In this article I hope to focus on renewable foods. Foods that we can grow in a home garden or at a Bug Out Location. During a long term survival situation, people that hope to make it through will need a renewable food source. It is not enough to stockpile food in mylar bags, or stockpile freeze dried food in #10 cans. Sooner or later those mylar bags and those cans will be empty.
Humans have been eating honey for well over 1,000 years. Some estimates put humans eating honey up to 8,000 years ago.
The bees do the work for you, all you have to do is harvest the honey
Honey is loaded with trace minerals
Honey does not spoil or go rancid
Honey inhibits the growth of bacteria, so it can be used in the treatment of wounds and injuries
One of the drawbacks to honey, the bees will sting the crap out of you if you bother the hive. You think your big and bad until a swarm of bees are done with your ass. When its said, done and over with, you will be in a fetal position crying for your mommy.
If you plan on adding honey to your to your preps, either stockpile the crap out of it, or learn how to safely harvest honey.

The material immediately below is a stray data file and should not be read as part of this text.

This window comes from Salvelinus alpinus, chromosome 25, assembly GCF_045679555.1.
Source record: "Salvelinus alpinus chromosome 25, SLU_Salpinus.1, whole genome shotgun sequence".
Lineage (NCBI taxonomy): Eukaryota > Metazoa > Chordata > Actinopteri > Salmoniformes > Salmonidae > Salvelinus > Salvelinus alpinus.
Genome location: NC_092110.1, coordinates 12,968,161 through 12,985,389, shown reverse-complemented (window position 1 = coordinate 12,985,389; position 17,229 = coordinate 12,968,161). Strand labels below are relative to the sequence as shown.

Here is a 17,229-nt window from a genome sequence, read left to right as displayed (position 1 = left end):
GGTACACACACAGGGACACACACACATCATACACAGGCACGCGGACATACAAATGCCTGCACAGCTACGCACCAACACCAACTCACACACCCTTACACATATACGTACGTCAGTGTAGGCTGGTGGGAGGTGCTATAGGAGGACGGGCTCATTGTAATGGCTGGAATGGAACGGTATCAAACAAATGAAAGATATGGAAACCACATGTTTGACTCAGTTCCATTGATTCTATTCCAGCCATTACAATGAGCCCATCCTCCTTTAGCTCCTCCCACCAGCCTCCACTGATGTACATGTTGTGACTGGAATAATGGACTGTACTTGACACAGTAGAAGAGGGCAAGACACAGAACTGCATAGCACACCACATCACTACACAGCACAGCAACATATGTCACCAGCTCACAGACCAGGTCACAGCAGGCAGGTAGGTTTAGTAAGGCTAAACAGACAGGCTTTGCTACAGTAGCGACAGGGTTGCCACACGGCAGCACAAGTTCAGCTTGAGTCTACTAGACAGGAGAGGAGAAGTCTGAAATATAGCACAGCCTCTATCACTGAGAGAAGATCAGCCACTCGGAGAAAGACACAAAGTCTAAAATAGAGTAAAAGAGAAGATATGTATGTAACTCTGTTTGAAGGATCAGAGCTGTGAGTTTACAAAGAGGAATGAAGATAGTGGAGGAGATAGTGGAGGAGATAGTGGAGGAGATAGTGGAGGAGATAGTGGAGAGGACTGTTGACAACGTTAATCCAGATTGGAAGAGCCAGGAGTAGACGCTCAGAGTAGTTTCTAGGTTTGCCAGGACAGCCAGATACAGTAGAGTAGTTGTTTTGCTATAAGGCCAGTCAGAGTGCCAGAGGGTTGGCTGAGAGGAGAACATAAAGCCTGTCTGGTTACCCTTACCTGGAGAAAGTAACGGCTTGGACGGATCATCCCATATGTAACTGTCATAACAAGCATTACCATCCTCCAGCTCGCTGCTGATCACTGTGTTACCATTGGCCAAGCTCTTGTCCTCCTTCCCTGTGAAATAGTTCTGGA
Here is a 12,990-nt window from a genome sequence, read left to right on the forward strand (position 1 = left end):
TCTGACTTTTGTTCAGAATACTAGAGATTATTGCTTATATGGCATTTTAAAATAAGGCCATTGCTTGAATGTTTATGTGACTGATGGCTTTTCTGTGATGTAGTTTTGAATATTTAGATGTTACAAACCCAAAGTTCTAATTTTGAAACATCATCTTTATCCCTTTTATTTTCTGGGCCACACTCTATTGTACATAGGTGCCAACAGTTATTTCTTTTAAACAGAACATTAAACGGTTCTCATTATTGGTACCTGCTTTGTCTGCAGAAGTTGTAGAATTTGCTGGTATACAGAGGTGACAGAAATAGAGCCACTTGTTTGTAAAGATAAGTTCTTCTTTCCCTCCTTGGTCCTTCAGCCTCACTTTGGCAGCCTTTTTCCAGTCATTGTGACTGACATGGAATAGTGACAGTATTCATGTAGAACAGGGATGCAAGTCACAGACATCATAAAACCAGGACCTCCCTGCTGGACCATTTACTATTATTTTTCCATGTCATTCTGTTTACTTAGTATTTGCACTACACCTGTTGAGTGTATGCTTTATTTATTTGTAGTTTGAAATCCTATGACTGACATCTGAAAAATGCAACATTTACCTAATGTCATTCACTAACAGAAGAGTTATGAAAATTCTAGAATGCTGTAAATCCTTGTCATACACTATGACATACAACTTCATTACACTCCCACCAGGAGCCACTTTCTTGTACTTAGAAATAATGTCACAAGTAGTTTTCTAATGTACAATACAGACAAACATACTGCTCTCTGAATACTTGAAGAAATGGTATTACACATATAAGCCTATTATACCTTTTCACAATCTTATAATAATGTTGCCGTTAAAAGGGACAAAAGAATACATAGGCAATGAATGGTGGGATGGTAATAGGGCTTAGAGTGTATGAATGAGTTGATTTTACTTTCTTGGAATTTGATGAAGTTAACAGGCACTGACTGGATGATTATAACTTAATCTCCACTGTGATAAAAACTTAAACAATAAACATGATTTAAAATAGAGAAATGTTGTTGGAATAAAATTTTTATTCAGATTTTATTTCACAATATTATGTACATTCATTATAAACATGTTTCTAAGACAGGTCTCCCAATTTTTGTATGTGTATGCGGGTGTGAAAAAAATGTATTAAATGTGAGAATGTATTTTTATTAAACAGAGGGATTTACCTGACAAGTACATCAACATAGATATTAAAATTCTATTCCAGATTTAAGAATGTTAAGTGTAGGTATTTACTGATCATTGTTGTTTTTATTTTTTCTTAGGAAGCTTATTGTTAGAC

In the previous article we built the first 1/2 – 1/3 of the chicken coop. Now its time to look at building the rest of the coop.
During the final stages of the coop construction, there are 3 things I want to focus on:
Exhaust fan for the coop – this is a “maybe”
Lets see if we can break this down:
1 solar panel for the hotwire
1 solar panel for the 12 volt battery for lights and exhaust fan
My orginal plans were to run the light, fan and hotwire off one solar unit and a single 12 volt battery. But since the hotwire system has a 6 volt battery,I am going to have to go with 2 solar units. 1 solar for the 6 volt battery and hot wire, 1 solar unit with 12 volt battery for lights and fan.
After I build the rest of the chicken coop and enclose the run, I am thinking about putting a solar power / battery powered hotwire around the edge of the run. Tractor supply has some hotwire systems for various lengths of wire and various sizes of livestock. From what I understand this is supposed to be all-in-one units with solar cell and voltage regulator.